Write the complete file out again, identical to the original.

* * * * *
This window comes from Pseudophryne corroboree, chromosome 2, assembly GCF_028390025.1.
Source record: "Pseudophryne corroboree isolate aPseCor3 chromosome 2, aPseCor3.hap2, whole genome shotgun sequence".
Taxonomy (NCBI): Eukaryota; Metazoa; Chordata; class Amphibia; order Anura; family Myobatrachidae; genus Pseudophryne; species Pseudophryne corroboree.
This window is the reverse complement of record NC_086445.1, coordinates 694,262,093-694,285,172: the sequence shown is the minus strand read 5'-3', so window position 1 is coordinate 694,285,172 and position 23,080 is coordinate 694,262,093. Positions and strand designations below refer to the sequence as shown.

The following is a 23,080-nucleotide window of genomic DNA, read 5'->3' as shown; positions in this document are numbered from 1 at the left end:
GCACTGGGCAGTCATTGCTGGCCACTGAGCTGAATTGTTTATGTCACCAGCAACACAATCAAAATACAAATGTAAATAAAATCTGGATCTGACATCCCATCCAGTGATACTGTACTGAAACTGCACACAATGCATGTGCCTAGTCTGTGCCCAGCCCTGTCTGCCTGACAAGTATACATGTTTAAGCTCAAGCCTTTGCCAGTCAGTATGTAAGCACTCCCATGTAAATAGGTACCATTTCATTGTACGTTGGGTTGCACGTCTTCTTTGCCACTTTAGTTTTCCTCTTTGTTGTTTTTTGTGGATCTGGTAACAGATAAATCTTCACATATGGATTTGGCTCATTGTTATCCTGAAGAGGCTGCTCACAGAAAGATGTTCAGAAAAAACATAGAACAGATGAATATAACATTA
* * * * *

This window comes from Pseudophryne corroboree, chromosome 2, assembly GCF_028390025.1.
Source record: "Pseudophryne corroboree isolate aPseCor3 chromosome 2, aPseCor3.hap2, whole genome shotgun sequence".
Taxonomy (NCBI): Eukaryota; Metazoa; Chordata; class Amphibia; order Anura; family Myobatrachidae; genus Pseudophryne; species Pseudophryne corroboree.
This window is the reverse complement of record NC_086445.1, coordinates 694,262,093-694,285,172: the sequence shown is the minus strand read 5'-3', so window position 1 is coordinate 694,285,172 and position 23,080 is coordinate 694,262,093. Positions and strand designations below refer to the sequence as shown.

The following is a 23,080-nucleotide window of genomic DNA, read 5'->3' as shown; positions in this document are numbered from 1 at the left end:
GCACTGGGCAGTCATTGCTGGCCACTGAGCTGAATTGTTTATGTCACCAGCAACACAATCAAAATACAAATGTAAATAAAATCTGGATCTGACATCCCATCCAGTGATACTGTACTGAAACTGCACACAATGCATGTGCCTAGTCTGTGCCCAGCCCTGTCTGCCTGACAAGTATACATGTTTAAGCTCAAGCCTTTGCCAGTCAGTATGTAAGCACTCCCATGTAAATAGGTACCATTTCATTGTACGTTGGGTTGCACGTCTTCTTTGCCACTTTAGTTTTCCTCTTTGTTGTTTTTTGTGGATCTGGTAACAGATAAATCTTCACATATGGATTTGGCTCATTGTTATCCTGAAGAGGCTGCTCACAGAAAGATGTTCAGAAAAAACATAGAACAGATGAATATAACATTA